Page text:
The foundation for success in strategic workforce planning (SWFP) is alignment between key stakeholders. CHROs need to build a coalition of champions to drive processes and hold leaders accountable.

SWFP is the overarching process that enables an organization to identify and respond to internal and external talent and organizational constraints that may inhibit the successful execution of strategic priorities. Every CHRO with whom we have worked understands the why behind SWFP, and usually, most have the requisite experience and skillsets within their teams to have candid conversations around their level of maturity (see our previous article to baseline your own capability).

But when we dig deeper into how they might fully implement SWFP across their respective companies, time and again we hear two common themes from CHROs on the pitfalls and roadblocks they face:

1. BU Leader Disengagement

Too often, when we ask CHROs why SWFP is not prevalent in their organization, we get the response, "We know how important SWFP is, but our business unit (BU) leaders don't seem to share that sentiment." Frequently, BU leaders are consumed by their operational requirements and more immediate staffing challenges rather than taking a longer-term perspective. Because BU leaders are under tremendous pressure to hit short-term targets, the HR team must build buy-in through a clear illustration of how SWFP will help alleviate both near and long-term operational pressures while proactively mitigating talent risks and gaps.

The HRBP should take the lead in this conversation by working with the executive leader(s) they support and getting a detailed understanding of their business strategy and subsequent operational objectives for the next 12-36 months.  Part of this review should include identifying pivotal roles that the executive believes are critical to achieving his/her objectives.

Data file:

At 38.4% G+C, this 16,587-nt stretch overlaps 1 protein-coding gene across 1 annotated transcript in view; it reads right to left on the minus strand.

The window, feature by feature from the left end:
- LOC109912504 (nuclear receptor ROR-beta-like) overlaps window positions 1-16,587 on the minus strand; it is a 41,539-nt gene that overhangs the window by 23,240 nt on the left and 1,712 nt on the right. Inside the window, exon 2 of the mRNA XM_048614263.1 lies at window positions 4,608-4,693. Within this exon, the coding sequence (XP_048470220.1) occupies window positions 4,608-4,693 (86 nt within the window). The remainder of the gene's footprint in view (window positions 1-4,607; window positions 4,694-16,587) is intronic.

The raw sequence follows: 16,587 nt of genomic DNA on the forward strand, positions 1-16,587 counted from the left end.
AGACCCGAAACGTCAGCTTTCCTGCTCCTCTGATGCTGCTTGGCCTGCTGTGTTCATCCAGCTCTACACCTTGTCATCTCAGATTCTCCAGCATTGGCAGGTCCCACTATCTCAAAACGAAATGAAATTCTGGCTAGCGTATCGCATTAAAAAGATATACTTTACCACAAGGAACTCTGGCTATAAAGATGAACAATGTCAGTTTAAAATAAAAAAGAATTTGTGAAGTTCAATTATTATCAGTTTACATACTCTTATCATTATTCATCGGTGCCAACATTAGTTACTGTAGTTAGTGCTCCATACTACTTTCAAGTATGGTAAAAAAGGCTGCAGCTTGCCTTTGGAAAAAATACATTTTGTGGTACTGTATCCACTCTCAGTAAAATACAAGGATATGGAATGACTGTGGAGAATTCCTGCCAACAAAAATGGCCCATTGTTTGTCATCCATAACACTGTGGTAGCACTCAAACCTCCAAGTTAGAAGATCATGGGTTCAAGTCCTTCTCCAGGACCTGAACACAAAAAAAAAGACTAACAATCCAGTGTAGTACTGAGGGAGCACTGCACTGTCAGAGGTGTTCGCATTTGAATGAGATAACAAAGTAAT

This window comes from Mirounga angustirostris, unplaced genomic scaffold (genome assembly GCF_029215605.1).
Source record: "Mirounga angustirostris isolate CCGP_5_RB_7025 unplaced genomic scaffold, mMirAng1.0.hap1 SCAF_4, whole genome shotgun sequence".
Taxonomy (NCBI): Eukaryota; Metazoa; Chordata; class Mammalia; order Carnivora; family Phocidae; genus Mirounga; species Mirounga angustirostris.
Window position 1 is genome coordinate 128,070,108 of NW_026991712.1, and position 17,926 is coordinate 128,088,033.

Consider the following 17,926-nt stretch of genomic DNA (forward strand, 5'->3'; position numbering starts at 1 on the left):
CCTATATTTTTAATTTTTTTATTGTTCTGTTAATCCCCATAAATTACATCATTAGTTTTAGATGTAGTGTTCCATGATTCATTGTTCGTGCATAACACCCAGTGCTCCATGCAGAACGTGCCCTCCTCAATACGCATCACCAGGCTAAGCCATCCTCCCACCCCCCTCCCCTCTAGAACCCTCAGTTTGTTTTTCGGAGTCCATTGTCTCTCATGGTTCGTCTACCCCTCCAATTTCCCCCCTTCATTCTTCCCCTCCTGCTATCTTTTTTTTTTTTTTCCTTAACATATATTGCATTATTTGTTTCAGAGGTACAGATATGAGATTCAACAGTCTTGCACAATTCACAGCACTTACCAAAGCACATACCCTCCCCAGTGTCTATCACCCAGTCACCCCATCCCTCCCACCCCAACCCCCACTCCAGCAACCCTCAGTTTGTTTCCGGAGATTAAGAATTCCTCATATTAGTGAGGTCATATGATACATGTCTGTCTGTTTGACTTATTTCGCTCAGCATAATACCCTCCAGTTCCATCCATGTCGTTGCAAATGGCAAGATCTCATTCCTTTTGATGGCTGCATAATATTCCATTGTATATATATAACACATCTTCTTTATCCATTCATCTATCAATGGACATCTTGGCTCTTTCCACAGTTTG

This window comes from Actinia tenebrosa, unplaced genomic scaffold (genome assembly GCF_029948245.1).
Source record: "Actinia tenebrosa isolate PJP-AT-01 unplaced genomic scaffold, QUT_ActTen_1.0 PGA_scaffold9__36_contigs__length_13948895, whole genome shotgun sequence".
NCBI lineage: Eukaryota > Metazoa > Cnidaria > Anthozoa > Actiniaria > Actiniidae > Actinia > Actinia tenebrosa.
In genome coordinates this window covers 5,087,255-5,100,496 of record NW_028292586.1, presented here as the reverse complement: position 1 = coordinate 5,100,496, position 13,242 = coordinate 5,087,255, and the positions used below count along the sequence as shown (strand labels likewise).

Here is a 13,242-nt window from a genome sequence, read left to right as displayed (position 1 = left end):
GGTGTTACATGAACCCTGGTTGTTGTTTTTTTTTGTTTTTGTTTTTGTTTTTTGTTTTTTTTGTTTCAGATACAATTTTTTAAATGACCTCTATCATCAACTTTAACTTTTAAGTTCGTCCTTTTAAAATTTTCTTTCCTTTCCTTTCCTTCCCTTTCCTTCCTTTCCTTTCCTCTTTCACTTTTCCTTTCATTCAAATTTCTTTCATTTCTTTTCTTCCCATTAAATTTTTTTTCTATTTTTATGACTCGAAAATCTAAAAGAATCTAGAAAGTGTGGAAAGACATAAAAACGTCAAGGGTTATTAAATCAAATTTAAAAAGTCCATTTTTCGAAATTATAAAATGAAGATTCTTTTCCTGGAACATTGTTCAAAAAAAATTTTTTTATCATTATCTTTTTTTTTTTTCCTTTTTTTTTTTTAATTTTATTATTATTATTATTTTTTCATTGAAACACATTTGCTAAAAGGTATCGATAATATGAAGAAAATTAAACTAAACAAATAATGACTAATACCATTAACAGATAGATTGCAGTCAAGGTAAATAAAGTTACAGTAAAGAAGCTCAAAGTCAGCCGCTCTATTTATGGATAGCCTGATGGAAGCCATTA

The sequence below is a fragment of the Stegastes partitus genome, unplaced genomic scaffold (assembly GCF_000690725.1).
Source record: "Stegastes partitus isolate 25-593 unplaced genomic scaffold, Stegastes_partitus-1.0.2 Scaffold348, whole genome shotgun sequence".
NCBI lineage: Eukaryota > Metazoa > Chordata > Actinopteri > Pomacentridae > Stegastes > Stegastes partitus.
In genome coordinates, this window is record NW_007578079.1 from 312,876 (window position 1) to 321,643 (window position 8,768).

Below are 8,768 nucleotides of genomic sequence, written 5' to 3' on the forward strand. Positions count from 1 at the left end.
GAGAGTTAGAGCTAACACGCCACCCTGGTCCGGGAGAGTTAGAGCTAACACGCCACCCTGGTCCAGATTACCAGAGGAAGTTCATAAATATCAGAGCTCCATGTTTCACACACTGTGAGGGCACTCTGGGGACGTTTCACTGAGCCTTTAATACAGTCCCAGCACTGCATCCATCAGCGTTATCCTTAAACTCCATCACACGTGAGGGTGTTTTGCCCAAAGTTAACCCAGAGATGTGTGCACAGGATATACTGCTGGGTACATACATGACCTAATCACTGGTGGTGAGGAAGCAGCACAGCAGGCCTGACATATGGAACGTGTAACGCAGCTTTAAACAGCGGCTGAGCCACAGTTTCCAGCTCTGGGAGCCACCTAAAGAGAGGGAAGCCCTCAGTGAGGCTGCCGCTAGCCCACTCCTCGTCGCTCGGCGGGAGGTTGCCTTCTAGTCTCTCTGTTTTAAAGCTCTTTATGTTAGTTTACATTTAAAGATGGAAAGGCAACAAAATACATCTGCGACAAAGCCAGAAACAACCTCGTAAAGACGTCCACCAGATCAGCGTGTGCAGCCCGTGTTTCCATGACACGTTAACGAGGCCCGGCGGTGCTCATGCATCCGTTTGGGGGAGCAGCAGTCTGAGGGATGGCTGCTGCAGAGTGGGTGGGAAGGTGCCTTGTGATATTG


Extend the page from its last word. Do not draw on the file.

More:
Once that information is clear, the HRBP can then stratify and prioritize critical talent in the leader’s organization and cross-reference those talent pools with key internal and market data, such as:

  • Attrition data
  • Emerging/scarce critical skills
  • Talent mobility constraints
  • Talent pool market data

This cross-referencing exercise will reveal talent gaps and risks that the leader has likely never seen, altering the perceived value and level of support that the HR team is providing, such as:

  • Identifying talent needs proactively to avoid last-minute hires
  • Reducing recruiting costs by eliminating the use of expensive external agencies for non-forecasted hires
  • Proactively identifying catalog surplus, or soon-to-be irrelevant skills, for either reduction or re-training and re-distribution

2. Lack of Operating Team & Cadence

In addition to ensuring alignment and buy-in with their BU leaders, CHROs also need to ensure that a core operating team is established between HR, Finance, and representatives from all BUs/functions to hold the recurring talent reviews that power SWFP. The core team should be relatively small and nimble, with HRBPs, Finance Business Partners, and BU/function leads as required members. C-level sponsors (CHRO, CFO, CEO) can be notified of decisions made, and any impediments to action or diverging views.

This operating team is responsible for both the quantity and quality of the talent reviews. Some best practices include:

  • Clearly defining roles and expectations for BU leaders, answering the question, "Why are we taking your time?"
    • For example, expectations for BU leaders may include: Assessing and presenting an integrated view of critical talent areas in their respective BU, and proposing a follow-up talent action plan in coordination with HR and Finance stakeholders, etc.
  • Scheduling monthly or bi-monthly talent review sessions as the overall SWFP process matures, then gradually move to quarterly or bi-annually
    • Leverage standardized templates for preparation to better enable BU leaders/representatives in the talent review sessions
  • Kicking off the discussion with a singular focus on business challenges to be addressed
  • Focusing the talent review session on the required capabilities to meet the business objectives, not on individual people
  • Ensuring that financial rigor is integral to the conversation and process – alignment between labor spend vs. budget needs to be a foundational discussion topic
By acknowledging these common pitfalls and crafting responses to them, HR organizations can better position themselves and their stakeholders for success in SWFP. In our third and final installment, we will review some additional SWFP best practices we have observed and helped implement for clients.